Deployment of the 1st Area Medical Laboratory in a Split-Based Configuration During the Largest Ebola Outbreak in History.

Authors:
Anthony P Cardile
Anthony P Cardile
University of Texas Health Science Center at San Antonio
United States
Christopher T Littell
Christopher T Littell
Benaroya Research Institute at Virginia Mason
United States
Michael G Backlund
Michael G Backlund
Vanderbilt-Ingram Cancer Center
Richard A Heipertz
Richard A Heipertz
The Penn State College of Medicine
United States
Jerod A Brammer
Jerod A Brammer
1st Area Medical Laboratory Building 5116
Sean M Palmer
Sean M Palmer
University of North Carolina at Chapel Hill
United States
Todd J Vento
Todd J Vento
San Antonio Military Medical Center
Felix A Ortiz
Felix A Ortiz
1st Area Medical Laboratory Building 5116

Mil Med 2016 11;181(11):e1675-e1684

1st Area Medical Laboratory Building 5116, Bel Air Street, Aberdeen Proving Ground, MD 21005.

Background: The U.S. Army 1 Area Medical Laboratory (1 AML) is currently the only deployable medical CBRNE (Chemical, Biological, Radiological, Nuclear, and Explosives) laboratory in the Army's Forces Command. In support of the United States Agency for International Development Ebola response, the U.S. military initiated Operation United Assistance (OUA), and deployed approximately 2,500 service members to support the Government of Liberia's Ebola control efforts. Due to its unique molecular diagnostic and expeditionary capabilities, the 1 AML was ordered to deploy in October of 2014 in support of OUA via establishment of Ebola testing laboratories. To meet the unique mission requirements of OUA, the unit was re-organized to operate in a split-based configuration and sustain four separate Ebola testing laboratories.

Methods: This article is a review of the 1 AML's OUA participation in a split-based configuration. Topics highlighted include pre-deployment planning/training, operational/logistical considerations in fielding/withdrawing laboratories, laboratory testing results, disease and non-battle injuries, and lessons learned.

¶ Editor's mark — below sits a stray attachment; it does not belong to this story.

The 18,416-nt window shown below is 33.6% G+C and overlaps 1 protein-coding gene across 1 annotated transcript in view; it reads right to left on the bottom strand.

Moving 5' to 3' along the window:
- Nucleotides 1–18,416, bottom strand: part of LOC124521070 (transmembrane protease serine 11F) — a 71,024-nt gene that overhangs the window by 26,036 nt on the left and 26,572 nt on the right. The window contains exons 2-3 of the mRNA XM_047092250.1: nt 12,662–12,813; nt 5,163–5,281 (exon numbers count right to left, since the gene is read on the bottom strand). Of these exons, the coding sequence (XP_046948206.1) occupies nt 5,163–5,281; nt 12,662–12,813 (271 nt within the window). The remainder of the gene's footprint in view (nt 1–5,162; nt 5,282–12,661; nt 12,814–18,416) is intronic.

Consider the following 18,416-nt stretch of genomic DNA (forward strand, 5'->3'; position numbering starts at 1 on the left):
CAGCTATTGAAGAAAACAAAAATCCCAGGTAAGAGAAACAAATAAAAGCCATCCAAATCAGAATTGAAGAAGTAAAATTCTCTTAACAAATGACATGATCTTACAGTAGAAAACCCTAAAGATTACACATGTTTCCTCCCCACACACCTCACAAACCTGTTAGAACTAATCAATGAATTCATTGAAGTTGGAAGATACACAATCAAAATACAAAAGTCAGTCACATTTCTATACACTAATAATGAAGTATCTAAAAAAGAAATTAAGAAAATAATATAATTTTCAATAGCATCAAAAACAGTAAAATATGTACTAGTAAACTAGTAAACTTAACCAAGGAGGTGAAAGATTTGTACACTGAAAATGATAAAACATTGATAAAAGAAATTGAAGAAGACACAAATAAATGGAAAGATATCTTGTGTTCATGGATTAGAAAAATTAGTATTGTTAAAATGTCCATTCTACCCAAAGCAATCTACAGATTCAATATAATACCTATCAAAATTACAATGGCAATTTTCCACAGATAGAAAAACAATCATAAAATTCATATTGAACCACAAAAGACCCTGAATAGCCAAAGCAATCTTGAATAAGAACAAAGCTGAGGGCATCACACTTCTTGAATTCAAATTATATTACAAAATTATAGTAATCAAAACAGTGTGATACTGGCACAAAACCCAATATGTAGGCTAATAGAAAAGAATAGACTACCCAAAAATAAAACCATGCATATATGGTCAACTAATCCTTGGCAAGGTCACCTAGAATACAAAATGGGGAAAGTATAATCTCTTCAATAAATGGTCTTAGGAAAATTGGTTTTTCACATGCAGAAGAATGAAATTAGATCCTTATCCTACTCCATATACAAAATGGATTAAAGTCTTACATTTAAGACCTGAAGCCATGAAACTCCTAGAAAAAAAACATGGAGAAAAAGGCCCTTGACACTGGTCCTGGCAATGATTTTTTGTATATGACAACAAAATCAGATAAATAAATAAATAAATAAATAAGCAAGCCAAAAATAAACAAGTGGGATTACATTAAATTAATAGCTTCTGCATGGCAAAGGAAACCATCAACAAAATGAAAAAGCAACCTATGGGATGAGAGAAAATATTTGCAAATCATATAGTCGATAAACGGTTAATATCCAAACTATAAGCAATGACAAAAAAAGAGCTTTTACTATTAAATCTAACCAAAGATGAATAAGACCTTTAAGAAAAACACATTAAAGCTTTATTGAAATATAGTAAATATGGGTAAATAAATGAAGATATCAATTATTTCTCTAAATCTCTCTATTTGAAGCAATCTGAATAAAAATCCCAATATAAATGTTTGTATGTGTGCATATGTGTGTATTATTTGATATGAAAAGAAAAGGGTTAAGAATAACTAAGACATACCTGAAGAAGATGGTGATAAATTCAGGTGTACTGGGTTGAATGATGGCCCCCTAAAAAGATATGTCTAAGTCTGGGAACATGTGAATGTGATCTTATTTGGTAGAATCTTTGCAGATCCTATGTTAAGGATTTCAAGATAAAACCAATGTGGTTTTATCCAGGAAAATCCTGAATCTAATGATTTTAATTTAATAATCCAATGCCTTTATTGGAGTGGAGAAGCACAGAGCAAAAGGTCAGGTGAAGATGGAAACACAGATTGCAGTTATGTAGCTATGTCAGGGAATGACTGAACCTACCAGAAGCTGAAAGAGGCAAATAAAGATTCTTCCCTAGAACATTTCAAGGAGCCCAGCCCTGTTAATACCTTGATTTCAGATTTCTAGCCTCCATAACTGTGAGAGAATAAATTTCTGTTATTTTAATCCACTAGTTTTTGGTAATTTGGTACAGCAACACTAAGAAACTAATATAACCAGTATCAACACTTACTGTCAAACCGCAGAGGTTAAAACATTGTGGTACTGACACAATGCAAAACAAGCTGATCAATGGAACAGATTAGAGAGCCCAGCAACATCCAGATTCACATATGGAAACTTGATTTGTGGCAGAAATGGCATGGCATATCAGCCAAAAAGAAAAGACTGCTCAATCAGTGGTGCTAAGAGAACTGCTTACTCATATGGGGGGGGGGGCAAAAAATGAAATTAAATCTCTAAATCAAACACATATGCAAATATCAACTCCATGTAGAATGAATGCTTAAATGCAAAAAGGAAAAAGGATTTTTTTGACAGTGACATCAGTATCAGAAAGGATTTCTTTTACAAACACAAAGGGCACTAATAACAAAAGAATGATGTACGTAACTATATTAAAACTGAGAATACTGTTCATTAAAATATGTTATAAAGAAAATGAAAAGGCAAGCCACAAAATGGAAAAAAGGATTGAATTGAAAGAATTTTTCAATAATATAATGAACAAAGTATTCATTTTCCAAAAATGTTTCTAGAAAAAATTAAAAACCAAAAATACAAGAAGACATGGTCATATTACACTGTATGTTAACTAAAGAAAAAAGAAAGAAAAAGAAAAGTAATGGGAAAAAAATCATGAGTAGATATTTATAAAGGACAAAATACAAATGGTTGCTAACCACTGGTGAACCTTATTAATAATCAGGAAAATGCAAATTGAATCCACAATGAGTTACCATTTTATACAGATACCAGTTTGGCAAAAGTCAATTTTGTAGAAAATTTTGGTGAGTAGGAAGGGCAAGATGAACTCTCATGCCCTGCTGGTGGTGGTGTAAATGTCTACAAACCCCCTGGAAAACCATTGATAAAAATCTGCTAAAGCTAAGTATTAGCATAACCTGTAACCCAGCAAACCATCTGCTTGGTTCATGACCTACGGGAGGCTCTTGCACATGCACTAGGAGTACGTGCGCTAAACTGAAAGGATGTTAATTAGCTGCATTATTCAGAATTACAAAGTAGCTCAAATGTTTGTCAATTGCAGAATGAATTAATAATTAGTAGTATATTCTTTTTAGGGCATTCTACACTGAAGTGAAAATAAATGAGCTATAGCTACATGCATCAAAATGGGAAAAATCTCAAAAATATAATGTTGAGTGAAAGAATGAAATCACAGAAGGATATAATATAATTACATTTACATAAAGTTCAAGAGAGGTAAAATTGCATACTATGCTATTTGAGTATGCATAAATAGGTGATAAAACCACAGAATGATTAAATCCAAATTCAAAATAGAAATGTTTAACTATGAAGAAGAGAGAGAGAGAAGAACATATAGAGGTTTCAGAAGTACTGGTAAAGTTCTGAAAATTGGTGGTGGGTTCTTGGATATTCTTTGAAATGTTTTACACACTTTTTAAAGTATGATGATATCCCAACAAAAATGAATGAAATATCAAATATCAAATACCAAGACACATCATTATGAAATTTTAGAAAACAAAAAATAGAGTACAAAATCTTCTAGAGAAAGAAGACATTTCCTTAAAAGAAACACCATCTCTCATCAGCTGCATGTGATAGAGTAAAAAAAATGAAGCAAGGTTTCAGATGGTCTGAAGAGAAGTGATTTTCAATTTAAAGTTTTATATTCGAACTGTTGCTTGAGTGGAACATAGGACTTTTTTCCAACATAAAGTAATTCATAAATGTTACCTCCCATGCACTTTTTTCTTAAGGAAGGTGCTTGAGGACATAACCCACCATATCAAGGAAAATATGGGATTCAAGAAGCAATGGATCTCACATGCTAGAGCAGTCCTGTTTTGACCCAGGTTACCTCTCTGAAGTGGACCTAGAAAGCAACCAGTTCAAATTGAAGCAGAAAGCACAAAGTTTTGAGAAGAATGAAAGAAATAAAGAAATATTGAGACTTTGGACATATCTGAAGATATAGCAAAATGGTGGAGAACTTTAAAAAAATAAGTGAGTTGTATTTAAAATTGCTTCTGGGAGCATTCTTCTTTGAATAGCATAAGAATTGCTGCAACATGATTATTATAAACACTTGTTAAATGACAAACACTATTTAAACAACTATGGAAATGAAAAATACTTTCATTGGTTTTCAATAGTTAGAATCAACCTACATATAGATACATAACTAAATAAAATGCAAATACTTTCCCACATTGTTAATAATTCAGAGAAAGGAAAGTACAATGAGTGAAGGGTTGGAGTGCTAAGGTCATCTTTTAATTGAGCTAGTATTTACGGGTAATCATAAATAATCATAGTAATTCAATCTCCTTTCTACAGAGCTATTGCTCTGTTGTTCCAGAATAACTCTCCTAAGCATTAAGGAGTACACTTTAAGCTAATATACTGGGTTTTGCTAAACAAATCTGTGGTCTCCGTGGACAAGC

Findings: Fielding the 1 AML in a split-based configuration required careful pre-deployment planning, additional training, optimal use of personnel, and the acquisition of additional laboratory equipment. Challenges in establishing and sustaining remote laboratories in Liberia included: difficulties in transportation of equipment due to poor road infrastructure, heavy equipment unloading, and equipment damage during transit. Between November 26, 2014 and February 18, 2015 the four 1 AML labs successfully tested blood samples from patients and oral swabs collected by burial teams in rural Liberia. The most significant equipment malfunction during laboratory operations was generators powering the labs, with the same problem impacting headquarters. Generator failures delayed laboratory operations/result reporting, and put temperature sensitive reagents at risk. None of the 22 1 AML soldiers (at remote labs or headquarters) had an Ebola exposure, none were infected with malaria or other tropical diseases, and none required evacuation from the time deployed to remote sites. The primary medical condition encountered was acute gastroenteritis, and within the first week of arrival to Liberia, 19 (86%) soldiers were affected.

Discussion/impact/recommendations: With proper planning and training, the 1 AML can successfully conduct split-based operations in an outbreak setting, and this capability can be utilized in future operations. The performance of the 1 AML during the current Ebola outbreak highlights the value of this asset, and the need to continue its evolution to support U.S. military operations.

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Source
http://dx.doi.org/10.7205/MILMED-D-15-00484DOI Listing
November 2016
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